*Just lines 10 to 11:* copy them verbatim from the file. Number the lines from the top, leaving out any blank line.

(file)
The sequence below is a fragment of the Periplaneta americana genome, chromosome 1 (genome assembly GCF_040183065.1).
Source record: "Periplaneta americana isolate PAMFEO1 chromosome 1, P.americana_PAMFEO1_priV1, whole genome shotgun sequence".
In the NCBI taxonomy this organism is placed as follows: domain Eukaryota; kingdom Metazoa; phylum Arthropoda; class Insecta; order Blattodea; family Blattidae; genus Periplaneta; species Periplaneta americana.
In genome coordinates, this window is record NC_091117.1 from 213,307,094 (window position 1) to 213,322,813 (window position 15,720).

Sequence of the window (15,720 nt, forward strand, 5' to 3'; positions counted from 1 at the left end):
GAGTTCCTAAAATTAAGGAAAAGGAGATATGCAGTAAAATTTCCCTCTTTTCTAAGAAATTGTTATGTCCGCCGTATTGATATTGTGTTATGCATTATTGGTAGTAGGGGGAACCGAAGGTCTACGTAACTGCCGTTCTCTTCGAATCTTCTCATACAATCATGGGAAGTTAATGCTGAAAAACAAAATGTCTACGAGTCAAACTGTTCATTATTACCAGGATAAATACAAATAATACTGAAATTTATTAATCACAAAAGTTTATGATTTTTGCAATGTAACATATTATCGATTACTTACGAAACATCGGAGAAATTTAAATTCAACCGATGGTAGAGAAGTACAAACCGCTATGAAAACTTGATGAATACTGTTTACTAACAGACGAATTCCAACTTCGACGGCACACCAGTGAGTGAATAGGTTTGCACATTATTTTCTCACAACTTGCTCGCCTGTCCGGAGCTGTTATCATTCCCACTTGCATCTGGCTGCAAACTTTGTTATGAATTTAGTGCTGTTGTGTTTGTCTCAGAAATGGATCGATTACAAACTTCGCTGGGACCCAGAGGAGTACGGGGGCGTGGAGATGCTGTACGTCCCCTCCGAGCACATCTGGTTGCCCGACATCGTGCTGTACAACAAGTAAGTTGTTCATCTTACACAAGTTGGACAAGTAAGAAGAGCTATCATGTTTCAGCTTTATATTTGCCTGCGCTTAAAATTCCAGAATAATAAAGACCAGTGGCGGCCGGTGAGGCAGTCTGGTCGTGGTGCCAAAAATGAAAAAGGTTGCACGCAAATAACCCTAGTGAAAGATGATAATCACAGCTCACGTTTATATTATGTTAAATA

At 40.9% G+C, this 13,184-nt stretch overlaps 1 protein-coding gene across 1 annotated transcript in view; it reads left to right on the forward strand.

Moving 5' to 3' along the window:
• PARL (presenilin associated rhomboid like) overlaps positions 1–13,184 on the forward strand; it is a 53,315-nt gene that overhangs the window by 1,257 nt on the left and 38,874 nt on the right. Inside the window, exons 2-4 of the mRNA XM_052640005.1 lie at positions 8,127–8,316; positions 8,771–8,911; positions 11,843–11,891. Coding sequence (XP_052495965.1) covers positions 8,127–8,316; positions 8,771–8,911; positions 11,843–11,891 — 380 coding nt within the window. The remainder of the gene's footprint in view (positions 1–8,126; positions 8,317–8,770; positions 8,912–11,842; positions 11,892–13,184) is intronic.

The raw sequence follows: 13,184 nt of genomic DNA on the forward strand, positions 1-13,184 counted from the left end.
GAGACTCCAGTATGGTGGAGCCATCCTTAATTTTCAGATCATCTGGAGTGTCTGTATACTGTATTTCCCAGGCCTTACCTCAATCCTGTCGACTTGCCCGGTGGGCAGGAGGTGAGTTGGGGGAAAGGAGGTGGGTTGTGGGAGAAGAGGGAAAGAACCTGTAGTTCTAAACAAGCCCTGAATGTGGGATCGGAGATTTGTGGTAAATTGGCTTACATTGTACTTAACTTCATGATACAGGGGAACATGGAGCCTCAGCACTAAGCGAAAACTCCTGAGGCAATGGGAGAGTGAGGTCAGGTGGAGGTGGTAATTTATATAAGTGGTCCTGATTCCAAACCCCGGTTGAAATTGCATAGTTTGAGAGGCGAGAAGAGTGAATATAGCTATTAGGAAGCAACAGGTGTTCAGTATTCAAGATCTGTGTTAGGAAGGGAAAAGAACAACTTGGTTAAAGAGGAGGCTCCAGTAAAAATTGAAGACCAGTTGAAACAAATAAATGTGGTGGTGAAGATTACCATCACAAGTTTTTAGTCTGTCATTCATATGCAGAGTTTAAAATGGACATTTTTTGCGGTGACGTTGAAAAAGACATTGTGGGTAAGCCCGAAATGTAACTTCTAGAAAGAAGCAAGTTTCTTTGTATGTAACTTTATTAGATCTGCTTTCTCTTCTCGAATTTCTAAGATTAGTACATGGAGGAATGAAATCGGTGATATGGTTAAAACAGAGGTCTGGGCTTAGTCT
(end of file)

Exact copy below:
The raw sequence follows: 13,184 nt of genomic DNA on the forward strand, positions 1-13,184 counted from the left end.
GAGACTCCAGTATGGTGGAGCCATCCTTAATTTTCAGATCATCTGGAGTGTCTGTATACTGTATTTCCCAGGCCTTACCTCAATCCTGTCGACTTGCCCGGTGGGCAGGAGGTGAGTTGGGGGAAAGGAGGTGGGTTGTGGGAGAAGAGGGAAAGAACCTGTAGTTCTAAACAAGCCCTGAATGTGGGATCGGAGATTTGTGGTAAATTGGCTTACATTGTACTTAACTTCATGATACAGGGGAACATGGAGCCTCAGCACTAAGCGAAAACTCCTGAGGCAATGGGAGAGTGAGGTCAGGTGGAGGTGGTAATTTATATAAGTGGTCCTGATTCCAAACCCCGGTTGAAATTGCATAGTTTGAGAGGCGAGAAGAGTGAATATAGCTATTAGGAAGCAACAGGTGTTCAGTATTCAAGATCTGTGTTAGGAAGGGAAAAGAACAACTTGGTTAAAGAGGAGGCTCCAGTAAAAATTGAAGACCAGTTGAAACAAATAAATGTGGTGGTGAAGATTACCATCACAAGTTTTTAGTCTGTCATTCATATGCAGAGTTTAAAATGGACATTTTTTGCGGTGACGTTGAAAAAGACATTGTGGGTAAGCCCGAAATGTAACTTCTAGAAAGAAGCAAGTTTCTTTGTATGTAACTTTATTAGATCTGCTTTCTCTTCTCGAATTTCTAAGATTAGTACATGGAGGAATGAAATCGGTGATATGGTTAAAACAGAGGTCTGGGCTTAGTCT